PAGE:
David Green

The Tory right are the true liberals of this parliament 

In yesterday’s speech to commemorate 12 months of the coalition, Nick Clegg promised a stronger liberal identity in the future. His party was ‘not left, ‘not right’ but ‘liberal’ and would judge other parties by their commitment to liberalism. Above all, and despite professed disavowal of tribal politics, he claimed that the Lib-Dems were ‘more committed at heart to fairness than the Conservatives’.

Critics of the coalition on the Tory backbenches are often dismissed as the Tory Right, a term intended to paint them as disgruntled reactionaries who can’t reconcile themselves to partnership with the Lib-Dems. But a closer look at the issues being raised by the Tory rebels shows that it would be more accurate to characterise them as the only true liberals in parliament.

They defend democratic self-government against encroachments by Brussels. They champion the right of the people to make their own laws instead of having them imposed by the unaccountable Strasbourg Court. They see crime as one of the main threats to personal freedom and criticise the coalition’s attempts to weaken public protection. They criticise the government’s weak efforts to encourage economic growth, not least the continuation of high personal and corporate taxes, which frustrate the increase in output urgently needed to pay off the rising national debt. They disapprove of the government’s plans to allocate university places according to social class rather than merit.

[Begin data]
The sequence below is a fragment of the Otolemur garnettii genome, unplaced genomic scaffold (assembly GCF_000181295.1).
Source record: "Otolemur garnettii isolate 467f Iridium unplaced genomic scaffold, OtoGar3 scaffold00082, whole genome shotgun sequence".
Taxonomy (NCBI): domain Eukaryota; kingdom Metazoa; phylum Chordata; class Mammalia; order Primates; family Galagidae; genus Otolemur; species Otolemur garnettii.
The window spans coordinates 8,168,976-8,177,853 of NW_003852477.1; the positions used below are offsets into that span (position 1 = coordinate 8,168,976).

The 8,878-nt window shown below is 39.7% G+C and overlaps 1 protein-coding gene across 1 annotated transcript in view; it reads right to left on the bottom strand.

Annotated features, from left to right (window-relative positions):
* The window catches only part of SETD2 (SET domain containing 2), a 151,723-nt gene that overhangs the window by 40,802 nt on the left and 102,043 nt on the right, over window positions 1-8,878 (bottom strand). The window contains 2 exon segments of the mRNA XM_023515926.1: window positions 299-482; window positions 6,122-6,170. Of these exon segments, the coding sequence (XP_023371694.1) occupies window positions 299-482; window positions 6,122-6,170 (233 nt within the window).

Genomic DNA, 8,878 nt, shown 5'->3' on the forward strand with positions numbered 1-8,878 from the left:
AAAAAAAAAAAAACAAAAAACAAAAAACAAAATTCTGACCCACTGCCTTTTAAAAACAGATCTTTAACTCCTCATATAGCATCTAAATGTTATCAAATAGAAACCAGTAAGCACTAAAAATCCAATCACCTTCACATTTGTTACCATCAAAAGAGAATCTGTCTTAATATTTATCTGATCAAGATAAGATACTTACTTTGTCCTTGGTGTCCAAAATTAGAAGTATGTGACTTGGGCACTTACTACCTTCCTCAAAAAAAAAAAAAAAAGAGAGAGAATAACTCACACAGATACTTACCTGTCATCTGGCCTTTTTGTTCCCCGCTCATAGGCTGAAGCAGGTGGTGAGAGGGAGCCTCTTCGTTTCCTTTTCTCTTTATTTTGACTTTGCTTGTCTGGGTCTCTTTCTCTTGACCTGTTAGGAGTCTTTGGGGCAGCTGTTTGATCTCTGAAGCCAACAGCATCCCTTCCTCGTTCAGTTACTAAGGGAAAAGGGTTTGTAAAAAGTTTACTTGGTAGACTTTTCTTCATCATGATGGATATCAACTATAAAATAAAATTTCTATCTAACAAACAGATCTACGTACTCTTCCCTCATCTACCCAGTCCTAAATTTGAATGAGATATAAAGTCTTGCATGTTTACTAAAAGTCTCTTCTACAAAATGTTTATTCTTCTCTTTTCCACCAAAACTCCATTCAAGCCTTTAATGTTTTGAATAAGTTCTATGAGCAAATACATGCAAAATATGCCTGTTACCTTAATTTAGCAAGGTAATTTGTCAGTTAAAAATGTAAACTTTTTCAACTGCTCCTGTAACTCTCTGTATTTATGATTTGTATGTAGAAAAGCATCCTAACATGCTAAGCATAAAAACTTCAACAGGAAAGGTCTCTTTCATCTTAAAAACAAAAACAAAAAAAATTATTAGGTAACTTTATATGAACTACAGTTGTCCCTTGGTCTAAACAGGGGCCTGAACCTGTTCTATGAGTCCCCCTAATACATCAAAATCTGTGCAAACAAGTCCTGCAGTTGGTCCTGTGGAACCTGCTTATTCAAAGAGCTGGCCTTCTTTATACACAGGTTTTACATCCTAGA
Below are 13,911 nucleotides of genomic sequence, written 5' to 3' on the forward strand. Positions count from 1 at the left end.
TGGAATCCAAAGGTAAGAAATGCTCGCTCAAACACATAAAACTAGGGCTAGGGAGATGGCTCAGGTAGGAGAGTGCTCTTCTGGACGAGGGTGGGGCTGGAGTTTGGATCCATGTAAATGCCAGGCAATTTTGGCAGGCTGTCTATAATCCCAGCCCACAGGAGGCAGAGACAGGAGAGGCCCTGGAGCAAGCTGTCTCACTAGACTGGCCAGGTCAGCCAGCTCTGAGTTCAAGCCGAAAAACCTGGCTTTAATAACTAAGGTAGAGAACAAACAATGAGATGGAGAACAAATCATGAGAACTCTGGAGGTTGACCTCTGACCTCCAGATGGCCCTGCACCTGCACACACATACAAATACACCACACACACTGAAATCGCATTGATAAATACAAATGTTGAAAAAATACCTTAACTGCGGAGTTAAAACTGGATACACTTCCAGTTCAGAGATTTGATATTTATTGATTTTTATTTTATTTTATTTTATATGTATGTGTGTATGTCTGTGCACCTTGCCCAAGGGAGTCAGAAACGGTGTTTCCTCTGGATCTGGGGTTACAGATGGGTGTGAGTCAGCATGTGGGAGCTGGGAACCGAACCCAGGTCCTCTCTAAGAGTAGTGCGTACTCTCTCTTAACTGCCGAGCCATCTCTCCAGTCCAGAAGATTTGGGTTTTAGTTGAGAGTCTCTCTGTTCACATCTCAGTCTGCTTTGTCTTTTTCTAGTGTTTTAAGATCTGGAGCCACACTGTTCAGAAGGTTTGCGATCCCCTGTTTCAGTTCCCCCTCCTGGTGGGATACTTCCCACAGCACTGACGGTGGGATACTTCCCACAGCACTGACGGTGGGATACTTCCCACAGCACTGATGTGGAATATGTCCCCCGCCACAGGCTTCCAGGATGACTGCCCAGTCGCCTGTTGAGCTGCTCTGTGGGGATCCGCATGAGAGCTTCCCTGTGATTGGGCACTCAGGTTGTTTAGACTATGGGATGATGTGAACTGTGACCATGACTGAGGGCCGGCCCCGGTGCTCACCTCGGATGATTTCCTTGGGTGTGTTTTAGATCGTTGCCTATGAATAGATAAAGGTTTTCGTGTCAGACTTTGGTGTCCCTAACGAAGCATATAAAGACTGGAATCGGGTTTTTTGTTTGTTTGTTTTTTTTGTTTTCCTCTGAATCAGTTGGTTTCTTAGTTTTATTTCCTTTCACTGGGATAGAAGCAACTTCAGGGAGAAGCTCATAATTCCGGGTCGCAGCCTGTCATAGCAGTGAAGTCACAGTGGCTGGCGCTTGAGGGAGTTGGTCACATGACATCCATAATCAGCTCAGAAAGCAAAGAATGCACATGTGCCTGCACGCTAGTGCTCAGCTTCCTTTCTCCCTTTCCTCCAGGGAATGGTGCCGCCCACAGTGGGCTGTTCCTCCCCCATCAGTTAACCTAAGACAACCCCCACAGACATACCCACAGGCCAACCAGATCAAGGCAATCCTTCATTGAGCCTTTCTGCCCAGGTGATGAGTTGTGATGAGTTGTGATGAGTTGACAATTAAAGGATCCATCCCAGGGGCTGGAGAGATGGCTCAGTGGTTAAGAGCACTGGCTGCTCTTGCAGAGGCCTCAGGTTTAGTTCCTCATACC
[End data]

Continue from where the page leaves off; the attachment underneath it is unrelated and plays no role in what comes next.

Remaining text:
These concerns all derive from ‘liberalism’, as that term has been understood in Britain, and yet the Lib-Dems are on the other side: against national self-government, for Strasbourg’s defiance of parliament, in favour of reducing protection against crime, in favour of high taxes, and in favour of undermining the integrity of university admissions.

The differences can be explained by recalling the two liberal traditions, and especially their views about human nature, that emerged during the French Revolution: the liberalism of the Jacobins and the critical liberalism of Edmund Burke.

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